Listening test: Canadian citizenship
A. are required to have lived in Canada for 4 years.
B. must be between 18 and 54.
C. must have a specific level of English.
2. In Ermias Yoseph’s opinion, meeting the requirements is hard for immigrants because
A. a large number of them are not educated.
B. of their age.
C. they are living in difficult conditions.
3. In the past, immigrants
A. didn’t have to prove their knowledge of English.
B. didn’t have to do any tests.
C. had to prove their knowledge of Canadian culture.
4. Ermias Yoseph says that
A. some immigrants will never meet the requirements.
B. the requirements are fair.
C. the requirements don’t make any sense.
5. Ermias Yoseph also says that some immigrants
A. are making a great effort to learn.
B. can’t find work because they don’t have the citizenship.
C. don’t have the time to attend school.
Every year, about 170,000 immigrants to Canada become citizens. But becoming a citizen has become increasingly difficult. In 2010, the federal government changed the citizenship test, requiring a higher score to pass and making the questions more challenging. Then, in November of 2012, the rules were changed again so that newcomers between 18 and 54 must prove they have a Canadian Language Benchmark score of four before they can apply for citizenship. In this interview, Terry MacLeod interviews Ermias Yoseph of Welcome Place about how these changes are affecting newcomers in Manitoba.
How hard is it for newcomers to reach this benchmark level of four?
Considering the background where most of these refugees come from it’s very hard because most of our clients because of unfortunate circumstances did not have an opportunity to go to school or to get a formal education and now to require them to obtain a benchmark level of four and above is very hard for them.
How did it work before these rules came into effect?
Before these rules came into effect you didn’t have to have a required benchmark level as long as you have adequate knowledge of Canadian history and you are able to communicate in English you can and then as long as you’ve lived for about three years in Canada, you are able to apply. It was not mandatory to have a benchmark level of four and above.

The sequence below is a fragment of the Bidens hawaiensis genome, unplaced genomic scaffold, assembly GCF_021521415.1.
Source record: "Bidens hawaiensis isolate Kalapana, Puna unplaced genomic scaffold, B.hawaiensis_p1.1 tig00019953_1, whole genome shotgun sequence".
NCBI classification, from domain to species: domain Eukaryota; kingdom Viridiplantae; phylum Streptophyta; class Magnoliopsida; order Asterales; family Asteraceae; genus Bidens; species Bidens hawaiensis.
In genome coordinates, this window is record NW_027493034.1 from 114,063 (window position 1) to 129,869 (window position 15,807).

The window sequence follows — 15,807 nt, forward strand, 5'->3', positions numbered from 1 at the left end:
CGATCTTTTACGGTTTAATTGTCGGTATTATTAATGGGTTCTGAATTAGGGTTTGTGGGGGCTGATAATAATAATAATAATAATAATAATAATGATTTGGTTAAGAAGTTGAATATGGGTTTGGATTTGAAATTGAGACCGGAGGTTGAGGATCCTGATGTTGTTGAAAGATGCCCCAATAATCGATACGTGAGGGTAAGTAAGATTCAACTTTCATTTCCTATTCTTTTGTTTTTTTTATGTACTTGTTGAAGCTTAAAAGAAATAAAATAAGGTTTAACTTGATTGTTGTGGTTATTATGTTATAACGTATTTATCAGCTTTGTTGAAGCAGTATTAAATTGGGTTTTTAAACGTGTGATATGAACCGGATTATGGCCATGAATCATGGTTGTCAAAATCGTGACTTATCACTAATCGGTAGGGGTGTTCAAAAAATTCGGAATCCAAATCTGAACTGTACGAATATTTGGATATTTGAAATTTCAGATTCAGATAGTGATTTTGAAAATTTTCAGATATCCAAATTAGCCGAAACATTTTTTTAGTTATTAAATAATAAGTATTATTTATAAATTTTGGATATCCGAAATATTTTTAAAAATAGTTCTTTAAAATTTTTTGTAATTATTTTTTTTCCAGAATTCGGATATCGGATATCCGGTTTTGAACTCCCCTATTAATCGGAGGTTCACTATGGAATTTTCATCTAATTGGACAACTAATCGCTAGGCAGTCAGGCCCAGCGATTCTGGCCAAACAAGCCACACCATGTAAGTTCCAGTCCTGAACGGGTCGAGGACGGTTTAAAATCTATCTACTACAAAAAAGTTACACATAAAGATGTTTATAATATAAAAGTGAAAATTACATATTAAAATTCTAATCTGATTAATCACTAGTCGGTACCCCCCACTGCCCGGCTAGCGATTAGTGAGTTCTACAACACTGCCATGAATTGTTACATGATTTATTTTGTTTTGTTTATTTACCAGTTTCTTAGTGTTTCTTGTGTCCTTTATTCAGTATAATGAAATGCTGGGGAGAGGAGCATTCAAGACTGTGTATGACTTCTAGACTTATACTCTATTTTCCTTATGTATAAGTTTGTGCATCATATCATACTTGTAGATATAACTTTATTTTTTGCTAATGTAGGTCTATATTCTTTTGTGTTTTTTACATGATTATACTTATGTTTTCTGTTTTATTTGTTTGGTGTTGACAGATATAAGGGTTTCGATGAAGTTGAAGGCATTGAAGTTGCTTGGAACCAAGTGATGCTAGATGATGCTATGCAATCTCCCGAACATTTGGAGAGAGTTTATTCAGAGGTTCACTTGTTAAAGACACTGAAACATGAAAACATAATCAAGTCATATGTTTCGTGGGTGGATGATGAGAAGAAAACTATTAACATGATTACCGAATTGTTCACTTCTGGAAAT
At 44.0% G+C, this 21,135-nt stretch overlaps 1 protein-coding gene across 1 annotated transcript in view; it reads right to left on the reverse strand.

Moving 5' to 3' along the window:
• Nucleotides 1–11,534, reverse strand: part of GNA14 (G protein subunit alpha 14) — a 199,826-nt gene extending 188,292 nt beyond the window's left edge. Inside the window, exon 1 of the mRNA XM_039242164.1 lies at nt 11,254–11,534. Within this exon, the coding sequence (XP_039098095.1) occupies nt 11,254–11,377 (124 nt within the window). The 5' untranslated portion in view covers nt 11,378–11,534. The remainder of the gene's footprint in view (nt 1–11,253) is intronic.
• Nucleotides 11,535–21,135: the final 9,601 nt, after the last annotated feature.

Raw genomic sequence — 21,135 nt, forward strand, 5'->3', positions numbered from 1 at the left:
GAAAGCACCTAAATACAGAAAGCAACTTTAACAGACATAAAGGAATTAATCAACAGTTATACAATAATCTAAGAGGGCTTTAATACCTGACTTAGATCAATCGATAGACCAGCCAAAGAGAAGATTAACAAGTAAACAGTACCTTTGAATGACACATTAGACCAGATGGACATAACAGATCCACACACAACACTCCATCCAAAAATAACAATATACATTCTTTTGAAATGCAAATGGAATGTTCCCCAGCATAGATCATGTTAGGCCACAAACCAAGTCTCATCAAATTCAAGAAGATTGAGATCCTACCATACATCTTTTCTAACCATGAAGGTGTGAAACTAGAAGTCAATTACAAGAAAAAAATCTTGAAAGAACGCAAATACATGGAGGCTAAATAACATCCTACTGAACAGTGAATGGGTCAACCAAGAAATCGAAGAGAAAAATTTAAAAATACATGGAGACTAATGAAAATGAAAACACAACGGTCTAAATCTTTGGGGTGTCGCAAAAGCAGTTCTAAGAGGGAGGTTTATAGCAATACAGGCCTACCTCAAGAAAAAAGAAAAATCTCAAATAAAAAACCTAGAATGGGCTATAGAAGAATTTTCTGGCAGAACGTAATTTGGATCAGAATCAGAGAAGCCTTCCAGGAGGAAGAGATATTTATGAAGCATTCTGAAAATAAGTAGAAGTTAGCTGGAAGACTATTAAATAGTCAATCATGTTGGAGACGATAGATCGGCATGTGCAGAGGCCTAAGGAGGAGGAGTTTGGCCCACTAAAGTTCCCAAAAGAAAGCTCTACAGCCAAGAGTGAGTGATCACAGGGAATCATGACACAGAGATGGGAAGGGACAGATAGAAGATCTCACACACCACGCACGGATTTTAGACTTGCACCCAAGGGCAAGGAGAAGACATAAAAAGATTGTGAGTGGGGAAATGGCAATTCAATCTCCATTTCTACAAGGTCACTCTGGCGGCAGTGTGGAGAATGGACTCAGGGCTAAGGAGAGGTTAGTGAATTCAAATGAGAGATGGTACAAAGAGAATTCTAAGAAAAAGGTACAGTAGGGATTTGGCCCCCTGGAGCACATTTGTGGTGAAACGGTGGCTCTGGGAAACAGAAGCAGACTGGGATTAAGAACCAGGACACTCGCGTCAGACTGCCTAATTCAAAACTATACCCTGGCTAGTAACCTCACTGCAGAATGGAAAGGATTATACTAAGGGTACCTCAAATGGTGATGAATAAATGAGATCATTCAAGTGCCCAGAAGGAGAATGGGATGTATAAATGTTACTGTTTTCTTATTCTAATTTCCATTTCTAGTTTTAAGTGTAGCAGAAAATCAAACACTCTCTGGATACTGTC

Is it fair though to expect people to have a certain level of English in order to function in Canadian society?
I understand the reasoning behind this requirement. It’s a to allow or to assist newcomer families, including refugee newcomers, to be able to communicate effectively or to be able to find work easily. But it should also be understood that most of these refugees did not have a formal education. Some of them never went to school in their lives. So it’s very difficult for them to attain that. Some may not ever, may never be able to attain the benchmark level four, so considering those facts, I don’t think it’s fair for refugee families.
Now the government says the rules are in place because better English leads to greater work success for newcomers. Are these rules encouraging people to work harder because they aim for a benchmark level of four, and therefore they say, I’m going to get that, I’m going to work really hard?
Some of these people actually from the time they arrived in Canada, they’ve been attending school. They realize that it’s important for them to know the language or to have the language skills in order to be successful at work. They’ve been attending school, I know …, they’ve been attending school since they came to Canada, they’ve been working, they know that it helps but the same time, it’s also bringing some obstacles for them to be able to apply for Canadian citizenship but it’s an ongoing problem.
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